The first Android Auto 11 builds looks like a significant release that should include big changes, but this doesn’t seem to be the case. I installed the update on my device earlier today and took it for a spin for a few minutes. I couldn’t see anything different from Android Auto 10.9.
New Android Auto versions rarely come with major new additions, as Google focuses mostly on under-the-hood optimizations. Android Auto 11 makes no exception, so despite the big version change, it aligns with its predecessors.
If you want to try out this first Android Auto 11 build, you must download the APK installer on your device. Once the download ends, you must navigate to the file’s location and initiate the installer by tapping it. If your Android device does not allow sideloading (installing apps from non-Google Play Store sources), you should be prompted for the required permissions during the installation.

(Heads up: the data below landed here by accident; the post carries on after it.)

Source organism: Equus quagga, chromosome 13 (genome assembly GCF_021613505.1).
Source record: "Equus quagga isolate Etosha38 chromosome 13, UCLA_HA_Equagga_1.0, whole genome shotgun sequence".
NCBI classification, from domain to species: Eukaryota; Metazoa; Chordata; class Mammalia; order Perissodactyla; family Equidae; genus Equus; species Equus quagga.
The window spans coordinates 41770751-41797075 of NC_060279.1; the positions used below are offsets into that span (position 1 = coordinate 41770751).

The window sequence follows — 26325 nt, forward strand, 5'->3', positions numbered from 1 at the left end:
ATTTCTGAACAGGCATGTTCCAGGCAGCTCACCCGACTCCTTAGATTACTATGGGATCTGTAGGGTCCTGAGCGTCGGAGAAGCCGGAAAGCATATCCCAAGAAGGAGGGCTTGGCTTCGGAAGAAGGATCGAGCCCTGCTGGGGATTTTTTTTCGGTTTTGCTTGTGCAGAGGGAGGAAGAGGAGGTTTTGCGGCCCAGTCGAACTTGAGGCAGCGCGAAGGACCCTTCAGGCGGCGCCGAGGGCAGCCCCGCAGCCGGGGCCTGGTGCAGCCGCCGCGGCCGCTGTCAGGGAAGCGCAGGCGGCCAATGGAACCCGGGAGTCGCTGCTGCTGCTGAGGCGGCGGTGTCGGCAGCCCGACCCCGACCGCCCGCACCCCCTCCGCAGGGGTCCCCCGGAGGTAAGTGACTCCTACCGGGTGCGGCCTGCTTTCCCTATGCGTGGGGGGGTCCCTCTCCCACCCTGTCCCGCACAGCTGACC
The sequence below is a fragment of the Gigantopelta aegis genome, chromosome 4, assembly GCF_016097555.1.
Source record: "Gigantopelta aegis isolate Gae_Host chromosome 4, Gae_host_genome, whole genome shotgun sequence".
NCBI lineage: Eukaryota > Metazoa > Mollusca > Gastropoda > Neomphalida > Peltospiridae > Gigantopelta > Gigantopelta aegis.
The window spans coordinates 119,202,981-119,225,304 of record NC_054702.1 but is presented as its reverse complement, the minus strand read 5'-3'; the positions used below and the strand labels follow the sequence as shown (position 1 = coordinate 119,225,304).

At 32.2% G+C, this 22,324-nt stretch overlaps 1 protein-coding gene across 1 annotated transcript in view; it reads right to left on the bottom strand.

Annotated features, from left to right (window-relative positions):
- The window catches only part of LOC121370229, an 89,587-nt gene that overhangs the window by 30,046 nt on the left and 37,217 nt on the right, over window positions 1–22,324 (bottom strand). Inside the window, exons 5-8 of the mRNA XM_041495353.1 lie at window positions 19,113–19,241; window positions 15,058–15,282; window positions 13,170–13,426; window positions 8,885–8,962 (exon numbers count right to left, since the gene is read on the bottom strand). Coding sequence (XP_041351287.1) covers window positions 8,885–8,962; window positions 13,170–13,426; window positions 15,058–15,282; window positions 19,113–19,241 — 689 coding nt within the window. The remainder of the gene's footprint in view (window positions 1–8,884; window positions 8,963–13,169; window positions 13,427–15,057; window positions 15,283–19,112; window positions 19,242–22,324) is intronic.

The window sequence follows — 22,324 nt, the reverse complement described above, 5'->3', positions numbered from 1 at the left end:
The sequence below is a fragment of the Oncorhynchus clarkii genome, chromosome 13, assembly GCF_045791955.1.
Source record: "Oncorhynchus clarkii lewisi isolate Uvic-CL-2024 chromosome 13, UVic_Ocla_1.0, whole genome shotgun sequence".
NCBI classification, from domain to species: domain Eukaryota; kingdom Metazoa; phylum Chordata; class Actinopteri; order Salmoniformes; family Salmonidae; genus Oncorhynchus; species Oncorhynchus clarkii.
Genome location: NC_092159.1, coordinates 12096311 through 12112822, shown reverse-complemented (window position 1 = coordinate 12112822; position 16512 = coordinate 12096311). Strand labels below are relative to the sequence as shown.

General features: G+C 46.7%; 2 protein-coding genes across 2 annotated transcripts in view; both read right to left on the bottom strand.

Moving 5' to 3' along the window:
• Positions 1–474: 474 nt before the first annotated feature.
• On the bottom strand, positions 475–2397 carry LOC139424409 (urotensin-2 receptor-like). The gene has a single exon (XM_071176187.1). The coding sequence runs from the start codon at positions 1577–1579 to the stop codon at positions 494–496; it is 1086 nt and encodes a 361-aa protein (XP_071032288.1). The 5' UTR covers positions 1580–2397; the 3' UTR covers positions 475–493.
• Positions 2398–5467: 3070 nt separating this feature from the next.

The process doesn’t take more than a few seconds, and you don’t have to remove the existing Android Auto version from your device.
While Android Auto 11 doesn’t yet bring any substantial improvements, Google is silently preparing big new features in the coming updates.
Not long ago, the search giant was spotted testing an early version of a disconnect button for Android Auto wireless users. If you run Android Auto without a cable, you probably know that the only way to shut down the application in the car is to turn off Bluetooth (which also disconnects accessories connected to the phone via Bluetooth, such as smartwatches). Google wants to make the experience more straightforward with a dedicated disconnect button in the notification center, and users can enable it to connect another phone in the cabin to the head unit.
Google is also developing a new option to allow the mobile phone wallpaper to roam across devices and serve as the Android Auto background. The feature will essentially enable custom wallpapers in the car, though it’s unclear if Google will also allow users to set another image as the Android Auto background (independent from the mobile device). The existing Android Auto versions allow users to choose a wallpaper from a pre-loaded set of backgrounds without support for custom photos or images stored on the mobile device. The work is in the early phases, and it’s unknown when Google plans to release this feature.